What the Solicitor Rule Says: The Solicitor Rule specifically identifies the contractual provisions that must be included in the solicitation agreement:

  1. a clause describing the solicitation activities to be performed and the compensation to be received;
  2. a clause obligating the solicitor to perform its duties in a manner that is consistent with the adviser’s instructions and provisions of the Advisers Act;
  3. a clause requiring the solicitor to deliver the adviser’s disclosure brochure and the solicitor’s disclosure document at the time of the solicitation.

Thus, for the written solicitation agreement to comply with the Solicitor Rule, it must include all contractual provisions as required.

Bona Fide Efforts to Ascertain Solicitor Compliance. The SEC noted advisers failed to make a bona fide effort to determine whether solicitors were complying with the solicitation agreements and further noted that the advisers did not have a reasonable basis to believe the solicitor complied.

What the Solicitor Rule Says: The Solicitor Rule obligates the adviser to put forth the effort to make the determination of whether the solicitor is complying with the terms of the solicitation agreement. Furthermore, the adviser must have a reasonable basis for believing that the solicitor has in fact complied.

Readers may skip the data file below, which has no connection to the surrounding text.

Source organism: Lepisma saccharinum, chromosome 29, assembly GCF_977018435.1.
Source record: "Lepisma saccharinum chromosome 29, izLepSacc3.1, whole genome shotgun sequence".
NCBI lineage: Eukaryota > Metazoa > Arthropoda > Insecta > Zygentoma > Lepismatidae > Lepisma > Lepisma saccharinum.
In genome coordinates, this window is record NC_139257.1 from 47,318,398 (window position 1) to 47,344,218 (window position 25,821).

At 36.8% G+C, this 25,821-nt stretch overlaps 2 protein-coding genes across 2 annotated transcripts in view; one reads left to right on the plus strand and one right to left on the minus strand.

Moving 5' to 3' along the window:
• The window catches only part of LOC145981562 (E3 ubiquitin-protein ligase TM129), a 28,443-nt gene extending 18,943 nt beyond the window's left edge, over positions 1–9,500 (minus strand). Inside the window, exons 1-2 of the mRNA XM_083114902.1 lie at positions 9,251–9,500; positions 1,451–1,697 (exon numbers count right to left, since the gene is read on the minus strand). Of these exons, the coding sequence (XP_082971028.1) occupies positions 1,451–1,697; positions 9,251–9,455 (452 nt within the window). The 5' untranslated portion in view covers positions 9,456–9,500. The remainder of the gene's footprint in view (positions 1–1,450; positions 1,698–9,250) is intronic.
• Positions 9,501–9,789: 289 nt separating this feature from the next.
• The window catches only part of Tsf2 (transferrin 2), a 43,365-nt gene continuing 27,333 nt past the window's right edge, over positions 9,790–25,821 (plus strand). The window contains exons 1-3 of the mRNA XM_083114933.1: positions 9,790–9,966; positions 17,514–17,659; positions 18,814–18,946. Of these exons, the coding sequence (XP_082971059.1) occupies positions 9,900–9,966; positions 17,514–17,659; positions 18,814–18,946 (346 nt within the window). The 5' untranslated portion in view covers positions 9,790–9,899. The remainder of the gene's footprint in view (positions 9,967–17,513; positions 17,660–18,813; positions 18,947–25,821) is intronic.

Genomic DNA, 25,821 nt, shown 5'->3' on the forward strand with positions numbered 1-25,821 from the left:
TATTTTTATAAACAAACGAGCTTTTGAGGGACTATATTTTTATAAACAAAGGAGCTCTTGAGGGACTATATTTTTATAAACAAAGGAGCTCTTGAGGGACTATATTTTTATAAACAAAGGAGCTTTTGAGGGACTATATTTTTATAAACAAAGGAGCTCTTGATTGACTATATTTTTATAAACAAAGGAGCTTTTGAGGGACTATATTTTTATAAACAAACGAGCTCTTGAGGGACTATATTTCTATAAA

Thus, paying a solicitor fee without ascertaining whether that solicitor complied with the solicitation agreement is a violation of the Solicitor Rule.

Lastly, the SEC referenced advisers with similar conflicts that could implicate violations of other provisions of the Advisers Act, such as the adviser’s fiduciary duties. For example, advisers recommending service providers in exchange for client referrals without disclosing the conflicts of interest.

To ensure compliance with the Solicitor Rule you should review and assess your solicitation agreement(s) and the solicitor disclosure document(s). Additionally, you should review your disclosure brochure (ADV 2A) to ensure that all conflicts of interest are fully disclosed. Finally, your policies and procedures must address not only your compliance with the Solicitor Rule, but also the solicitor’s compliance with the written solicitation agreement.


DeeAnn Dempsey

DeeAnn Dempsey is a consultant at NCS Regulatory Compliance and an attorney with Dew, Foxman and Haugh, PLLC. As a consultant, DeeAnn advises state and federally registered investment advisers on compliance and regulatory matters. DeeAnn received her Bachelor of Arts degree from Stetson University and her Juris Doctor degree from Florida A&M University College of Law. DeeAnn is admitted to the State Bar of Florida.




This article is not a solicitation of any investment product or service to any person or entity. The content contained in this article is for informational use only and is not intended to be and is not a substitute for professional financial, tax or legal advice